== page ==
For Muslim women, wearing hijab promotes dignity
Reputable Islamic groups have felicitated with Muslims and Non-Muslims all over the world on the occasion of 2018 World Hijab Day (WHD).
The groups called for tolerance and understanding from Non-Muslims brethren who detests Muslim women adorning hijab, seeking that legislation is made to specifically criminalise discrimination, harassment, molestation and persecution of Muslim girls and ladies on the use of religious head cover (hijab)
The messages came from Muslim Media Practitioners of Nigeria (MMPN), Coalition of Nigeria Muslim Women, Al-Mu’minaat (The Believing Women) Organization, Muslim Students’ Society of Nigeria (MSSN), and Nasirul llahi Fathi Society of Nigeria (NASFAT).
National President, Muslim Media Practitioners of Nigeria, Abdur-Rahman Balogun, said the World Hijab Day should not be seen as a celebration but a commemoration to show that hijab is beyond culture or mere head scarf but an injunction to the believing Muslim woman to live her life in accordance to the dictate of Her creator.
“We reaffirm the scriptural basis for the adornment of Hijab by Muslim girls and ladies as contained in Glorious Qur’an 24 verse 31 which says “ And say to the believing women that they should lower their gaze and guard their modesty: that they should not display their beauty and ornaments except what (must ordinarily) appear thereof. That they should draw their veils over their bosoms and not display their beauty”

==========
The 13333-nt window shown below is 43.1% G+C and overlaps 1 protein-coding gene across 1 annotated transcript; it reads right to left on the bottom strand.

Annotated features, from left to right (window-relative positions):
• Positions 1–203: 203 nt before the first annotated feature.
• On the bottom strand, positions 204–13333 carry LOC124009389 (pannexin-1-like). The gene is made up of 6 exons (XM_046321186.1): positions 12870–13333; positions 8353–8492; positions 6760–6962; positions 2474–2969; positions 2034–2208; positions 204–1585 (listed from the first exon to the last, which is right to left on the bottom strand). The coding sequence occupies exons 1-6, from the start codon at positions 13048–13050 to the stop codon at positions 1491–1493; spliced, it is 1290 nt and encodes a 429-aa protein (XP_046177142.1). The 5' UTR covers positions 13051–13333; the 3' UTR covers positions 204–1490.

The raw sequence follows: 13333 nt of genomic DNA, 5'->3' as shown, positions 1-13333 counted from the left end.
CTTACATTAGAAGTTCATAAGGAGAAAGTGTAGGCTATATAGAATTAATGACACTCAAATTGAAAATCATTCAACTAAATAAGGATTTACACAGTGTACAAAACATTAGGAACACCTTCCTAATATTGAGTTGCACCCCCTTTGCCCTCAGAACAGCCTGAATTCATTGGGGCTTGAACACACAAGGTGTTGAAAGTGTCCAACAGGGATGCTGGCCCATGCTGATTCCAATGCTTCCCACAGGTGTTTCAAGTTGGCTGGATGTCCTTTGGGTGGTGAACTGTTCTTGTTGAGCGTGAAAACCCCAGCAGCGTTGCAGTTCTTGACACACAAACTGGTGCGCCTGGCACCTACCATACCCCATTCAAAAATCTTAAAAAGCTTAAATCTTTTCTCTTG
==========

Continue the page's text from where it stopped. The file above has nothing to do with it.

He said this is important because many Muslim ladies are subjected to various ridicules, intimidation, harassment, frustration and even beating by non-tolerant colleagues, bosses, neighbors and offices especially government officials because of dressing in line with their faith.
According to him, In Nigeria, despite its multi-religious status, the constitution of the Federal Republic of Nigeria in section 38 sub-section 1 as amended guaranteed that “ every person shall be entitled to freedom of thought, conscience and religion (either alone or in community with others, and in public or in private) to manifest and propagate his religion or belief in worship, teaching, practice and observance’’
Balogun noted that support for Miss Firdaus Amasa and her colleague Miss Aisha Zubair over hijab brouhaha during the December 2017 Nigerian Law School call to bar is reaffirmed. “We insist that there must be justice for them and others who were discriminated against because of wearing hijab”.
He commended the courage of the House of Representatives, in instituting a public hearing into the matter on February 6.
“We implore all stakeholders, who believe in equity, justice, fairness and equality to attend and share their respective experiences”, he said.
He reiterated the support for the WHD 2018 with the theme: “My Hijab! My Right! “For any woman who chooses to adorn it in line with her God-given right, global practices and fundamental human rights as enshrined in the constitution of Nigeria to do so without any hindrance or molestation”.
“ We asks: How does wearing hijab infringe on anybody’s right in Nigeria? So tolerance and understanding is the watch word”